Improving Women's Living Conditions: An Emergency for Women's Access to Adequate Health Care


Author: Communication Unit of the Network of Women Leaders for Development (RFLD)

RFLD is a sub-Saharan African organization with expertise in working with state actors, media, and civil society organizations. We intervene through advocacy, policy development, training, gender mainstreaming and promoting civic space, women's rights, climate justice, and women's economic rights.


In Africa in general and West Africa in particular, all vital needs are still far from being guaranteed. There are several reasons for this state of affairs: limited access to basic necessities, archaic infrastructure, almost inaccessible drinking water, unreliable waste and wastewater treatment policies, and the list goes on. Speaking of clean water and women's access to quality health care, this is a long-standing challenge. Global health statistics disaggregated by gender explain this finding. Behind every number in these health statistics is a community, an individual, a family, or a country. Our task in this development will be to look at this data to make evidence-based policy analyses that will lead to a healthier, safer, and more just world for women.


Women face the challenge of a disadvantageous health status
Of the millions of women in every African country today, few enjoy full general health and well-being. In many countries, they face unequal access to basic medical care throughout their life experience. Girls often receive less attention than boys in terms of treatment and prevention of childhood diseases. From adolescence through their reproductive years, women do not have the opportunity to access adequate gynecological and reproductive health care services or counseling. As a result, they are increasingly vulnerable to HIV and other sexually transmitted infections, unwanted and early pregnancies, unsafe abortions, and complications related to pregnancy or termination. The gap in life expectancy between women and men is smallest when women do not have access to quality health services. In low-income countries, where health care is more scarce, 1 in 41 women die from maternal causes, while in high-income countries only 1 in 3,300 women die. In almost all low-income countries, there are fewer than 4 nurses or obstetricians per 1,000 population. In this condition, attitudes toward health care differ. Indeed, when faced with the same disease, men are often found to use health care services less than women. Yet the right of girls and women to the highest attainable standard of mental and physical health was recognized at the Fourth World Conference on Women in Beijing in 1995. Indeed, at that conference, and within the twelve critical areas of concern identified in the program that require the attention of the international community, particular emphasis was placed on the urgent need to ensure universal access to appropriate and quality health care and services for all women and girls. Proposals were made to improve women's health and for a gender perspective to be taken into account as a central element in all the countries' health policies and programs.


Does improving the health status of women require the fight against stereotypes?

Beyond all that can be blamed on modern society, women, for their part, are not necessarily aware that they can, at times, evaluate themselves and realize their full potential. However, due to a lack of conviction and self-confidence, they end up accepting certain distorted realities that society has inculcated in them for years as being truths or even norms. In essence, stereotypes are anchored in them and they no longer perceive them as dangers to their development, better yet, they seem natural to them. Natural, for example, that the best care is for urban populations rather than rural ones. This is also what makes it difficult to fight against these caricatured representations that tarnish their image and force them to settle for a low level of sexual and reproductive health, leaving them to the mercy of diseases and harmful practices of all kinds such as genital mutilation, sexual, physical and psychological violence. Most women's deaths are preventable. These accidents that occur during childbirth are the result of the fact that women do not have equal access to health care and, more importantly, to obstetric care, which can save their lives. Therefore, for behavioral change, it is important that actions be taken to change women's attitudes towards themselves. Since it has been proven that the same causes always produce the same effects, any attempt to correct this health injustice cannot be successful until the thought systems of the victims (in this case, women) are reversed. Therefore, if the relationship between the causes of death for men and women is to change, it must begin with environmental and societal factors before we can talk about the availability of health services and their use, which are also factors to be addressed.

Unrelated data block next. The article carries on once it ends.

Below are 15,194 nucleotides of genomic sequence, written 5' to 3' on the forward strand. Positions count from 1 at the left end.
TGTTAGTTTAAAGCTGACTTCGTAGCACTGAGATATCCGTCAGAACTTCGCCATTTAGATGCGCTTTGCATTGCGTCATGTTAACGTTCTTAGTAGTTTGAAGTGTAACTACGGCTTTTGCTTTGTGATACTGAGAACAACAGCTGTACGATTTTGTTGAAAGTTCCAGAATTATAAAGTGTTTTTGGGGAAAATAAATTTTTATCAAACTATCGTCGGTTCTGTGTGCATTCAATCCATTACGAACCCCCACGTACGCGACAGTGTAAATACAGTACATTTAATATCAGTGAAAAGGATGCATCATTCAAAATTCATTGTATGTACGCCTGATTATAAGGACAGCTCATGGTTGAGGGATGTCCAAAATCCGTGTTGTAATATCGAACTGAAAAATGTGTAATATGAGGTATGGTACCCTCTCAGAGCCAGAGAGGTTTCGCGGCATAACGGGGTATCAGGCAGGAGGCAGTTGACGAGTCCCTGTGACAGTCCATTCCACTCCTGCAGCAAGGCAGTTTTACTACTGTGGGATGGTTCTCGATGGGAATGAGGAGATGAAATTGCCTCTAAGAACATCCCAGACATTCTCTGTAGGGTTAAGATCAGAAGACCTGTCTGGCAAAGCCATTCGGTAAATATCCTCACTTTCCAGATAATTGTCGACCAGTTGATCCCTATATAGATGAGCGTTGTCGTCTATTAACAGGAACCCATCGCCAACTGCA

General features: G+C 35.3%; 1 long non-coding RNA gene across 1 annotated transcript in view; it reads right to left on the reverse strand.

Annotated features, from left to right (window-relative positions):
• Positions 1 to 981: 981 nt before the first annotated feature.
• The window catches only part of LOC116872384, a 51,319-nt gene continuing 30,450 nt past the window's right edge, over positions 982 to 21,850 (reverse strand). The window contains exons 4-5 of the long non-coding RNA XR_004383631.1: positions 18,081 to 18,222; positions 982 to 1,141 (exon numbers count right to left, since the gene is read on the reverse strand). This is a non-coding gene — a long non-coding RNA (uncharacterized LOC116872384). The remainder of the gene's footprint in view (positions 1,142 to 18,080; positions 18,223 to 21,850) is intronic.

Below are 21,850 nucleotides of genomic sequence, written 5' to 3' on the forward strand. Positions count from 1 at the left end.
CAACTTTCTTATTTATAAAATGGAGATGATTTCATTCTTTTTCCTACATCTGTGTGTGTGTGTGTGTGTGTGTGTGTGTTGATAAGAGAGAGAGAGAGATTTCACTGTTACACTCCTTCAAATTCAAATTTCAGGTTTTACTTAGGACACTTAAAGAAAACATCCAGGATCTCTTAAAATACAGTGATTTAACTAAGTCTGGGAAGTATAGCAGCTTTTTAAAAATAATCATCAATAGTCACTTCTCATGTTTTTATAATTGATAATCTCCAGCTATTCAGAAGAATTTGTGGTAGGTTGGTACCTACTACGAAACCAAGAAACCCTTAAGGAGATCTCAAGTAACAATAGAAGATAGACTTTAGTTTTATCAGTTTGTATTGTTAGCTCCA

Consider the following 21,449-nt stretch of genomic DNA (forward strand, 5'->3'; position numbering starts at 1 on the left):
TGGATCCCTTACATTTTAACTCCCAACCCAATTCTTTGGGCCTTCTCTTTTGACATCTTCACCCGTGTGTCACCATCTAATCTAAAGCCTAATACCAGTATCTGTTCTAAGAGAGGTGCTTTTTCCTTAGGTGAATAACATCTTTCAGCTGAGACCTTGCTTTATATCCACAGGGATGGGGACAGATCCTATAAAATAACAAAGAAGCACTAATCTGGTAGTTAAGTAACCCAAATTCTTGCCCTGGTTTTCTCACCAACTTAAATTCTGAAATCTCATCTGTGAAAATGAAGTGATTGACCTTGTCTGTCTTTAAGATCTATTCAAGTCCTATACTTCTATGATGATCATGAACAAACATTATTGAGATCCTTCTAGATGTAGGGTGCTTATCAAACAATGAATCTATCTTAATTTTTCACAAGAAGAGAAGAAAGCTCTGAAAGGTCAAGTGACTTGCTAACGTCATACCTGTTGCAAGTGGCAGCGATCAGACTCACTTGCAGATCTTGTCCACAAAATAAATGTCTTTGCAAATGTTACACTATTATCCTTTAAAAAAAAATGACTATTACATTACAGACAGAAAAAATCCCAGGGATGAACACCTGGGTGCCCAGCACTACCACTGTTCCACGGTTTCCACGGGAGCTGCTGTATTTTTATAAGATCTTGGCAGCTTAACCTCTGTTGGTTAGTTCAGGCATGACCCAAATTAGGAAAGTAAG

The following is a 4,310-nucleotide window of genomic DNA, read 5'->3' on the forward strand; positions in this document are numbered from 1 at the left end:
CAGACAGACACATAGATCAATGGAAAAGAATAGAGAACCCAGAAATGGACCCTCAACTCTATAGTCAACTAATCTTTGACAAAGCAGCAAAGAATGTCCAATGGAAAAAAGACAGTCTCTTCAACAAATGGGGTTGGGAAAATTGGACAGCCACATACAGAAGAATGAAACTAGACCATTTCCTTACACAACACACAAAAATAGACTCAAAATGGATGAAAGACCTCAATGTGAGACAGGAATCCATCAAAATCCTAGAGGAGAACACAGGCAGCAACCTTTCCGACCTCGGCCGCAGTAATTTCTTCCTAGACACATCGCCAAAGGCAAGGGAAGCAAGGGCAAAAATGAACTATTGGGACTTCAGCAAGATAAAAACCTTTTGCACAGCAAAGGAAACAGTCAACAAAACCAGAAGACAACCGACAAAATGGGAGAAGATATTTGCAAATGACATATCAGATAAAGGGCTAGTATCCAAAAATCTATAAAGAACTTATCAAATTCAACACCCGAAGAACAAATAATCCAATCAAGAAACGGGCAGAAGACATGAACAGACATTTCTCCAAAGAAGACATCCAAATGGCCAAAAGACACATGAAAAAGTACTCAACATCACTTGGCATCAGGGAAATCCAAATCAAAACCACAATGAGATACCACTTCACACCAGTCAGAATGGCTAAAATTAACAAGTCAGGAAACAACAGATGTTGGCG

To protect, promote and improve the health of girls and women of all ages, specific actions are needed.

  • Pay particular attention to the needs of girls by taking specific measures to address gender disparities and inequalities in mortality rates where girls are disadvantaged
  • Ensure that girls are more aware of health and nutrition services.
  • Honor regional and international commitments to protect the health needs of girls and women of all ages.
  • Multiply the work with women's groups to not only rethink the most gender-sensitive health systems, but also to work to ensure that women take ownership of and enjoy their rights as women. Hence the need to initiate training and information sessions on professional standards, ethical codes and drug procurement processes

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